I often write articles on what having a particular medical condition may be like and ways to cope with it or prevent flare ups. But very few of my articles tell the other side of the story — what it’s like to be a parent, caregiver, guardian of someone with a particular disorder, condition, or illness.
As a parent of an ASD child, I thought I'd change my usual article-writing topics this time.
What it’s Like Being an ASD Parent
Parents of children with an autism spectrum disorder face a slightly different experience than parents of children who have more obvious disabilities (i.e., being in a wheelchair) because many children on the autism spectrum appear “normal”. And because the child appears normal, people don’t know that he sees and processes the world completely differently.
Many parents have experienced the glares from other grocery shoppers or restaurant patrons when a child has a temper tantrum. You know, the “why don’t you discipline your child better” type of glare.
They don’t know it’s not a discipline issue. They don’t know that this is your child’s only way of dealing with the stress of strangers around, bright lights, the din of people talking and towering shelves with a dizzying array of colors.
Again, to many people, children on the autism spectrum appear “normal” — but inside, they're very different.
What is Autism Spectrum Disorder?
Autism spectrum disorder (ASD) is an umbrella term used to describe a variety of disabilities, including autism, Aspergers syndrome, and other cognitive disorders, ranging from very mild to extreme. (4)
For a child with ASD, a “meltdown” is simply because his world is too overwhelming for him to process. It has nothing to do with anger or being belligerent and not getting his way. It’s about everything in the world around him — things that seem ordinary to us, but are major to him.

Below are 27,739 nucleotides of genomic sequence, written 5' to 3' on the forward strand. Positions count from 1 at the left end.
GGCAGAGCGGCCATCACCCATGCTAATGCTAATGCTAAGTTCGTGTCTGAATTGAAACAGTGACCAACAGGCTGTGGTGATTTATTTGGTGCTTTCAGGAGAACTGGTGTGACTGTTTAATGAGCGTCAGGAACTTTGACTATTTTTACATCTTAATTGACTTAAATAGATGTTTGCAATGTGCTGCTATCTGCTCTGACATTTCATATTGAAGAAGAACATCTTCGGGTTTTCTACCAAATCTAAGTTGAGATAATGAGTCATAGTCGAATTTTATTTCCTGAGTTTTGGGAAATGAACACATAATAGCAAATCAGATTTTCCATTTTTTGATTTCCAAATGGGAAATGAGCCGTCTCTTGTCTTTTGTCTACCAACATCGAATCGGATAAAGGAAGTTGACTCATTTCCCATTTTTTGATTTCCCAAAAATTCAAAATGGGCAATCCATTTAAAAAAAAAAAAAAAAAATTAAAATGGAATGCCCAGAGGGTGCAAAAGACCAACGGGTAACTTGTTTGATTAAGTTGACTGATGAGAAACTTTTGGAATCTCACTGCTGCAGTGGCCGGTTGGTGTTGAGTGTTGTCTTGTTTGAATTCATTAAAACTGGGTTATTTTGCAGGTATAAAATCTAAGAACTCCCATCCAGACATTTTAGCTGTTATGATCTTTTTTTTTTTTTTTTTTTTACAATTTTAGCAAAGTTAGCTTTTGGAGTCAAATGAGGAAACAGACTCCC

In general, ASD kids have to try so much harder to do the ordinary things other children and parents take for granted — personal hygiene, talking, identifying with people, understanding body language, reading, writing and personal organization.
Dealing with Others
Remember that many of those who comment and stare simply don’t know what autism looks like and they just assume that your child is being disobedient or defiant.
You have several choices when someone comments or glares at you:
1) You can yell at them and tell them that they know nothing about raising an ASD child and should just mind their own business. Really tempting sometimes.
2) Ignore them. Sometimes, this is best if the person commenting is a family member or friend or acquaintance who knows about the disability and yet chooses to ignore what it means.
3) Turn the moment into an educational moment by calmly telling them about your child’s disorder. Don’t apologize for your child’s behavior. Just help the other person understand — and probably the other people eavesdropping — what life is like for you and Joey.
4) Connect with other parents of children with learning disabilities and cognitive and physical difficulties. Surround yourself with people who are going through the same thing. They can support you and encourage you when you become discouraged, or when ignorant comments whittle their way into your mind and have you second-guessing yourself.
If you’re an ASD parent, please take the time to read Maria Lin’s Huffington Post article under Sources, below.
1) What Do Parents of Children with Learning Disabilities, ADHD, and Related Disorders Deal With. Smith, Sally. Learning Disabilities Association of America. Web. Nov 13, 2012.
2) Coping: Parents of Children with Learning Disabilities. Horowitz, Sheldon. National Center for Learning Disabilities. Web. Nov 13, 2012.
3) 7 Things you Don’t Know About A Special Needs Parent. Lin, Maria. Huffingtonpost. Web. Nov 13, 2012.
4) Autism Spectrum Disorder. National Institute of Mental Health. Web. Nov 13, 2012.
Reviewed November 13, 2012
by Michele Blacksberg RN
Edited by Jody Smith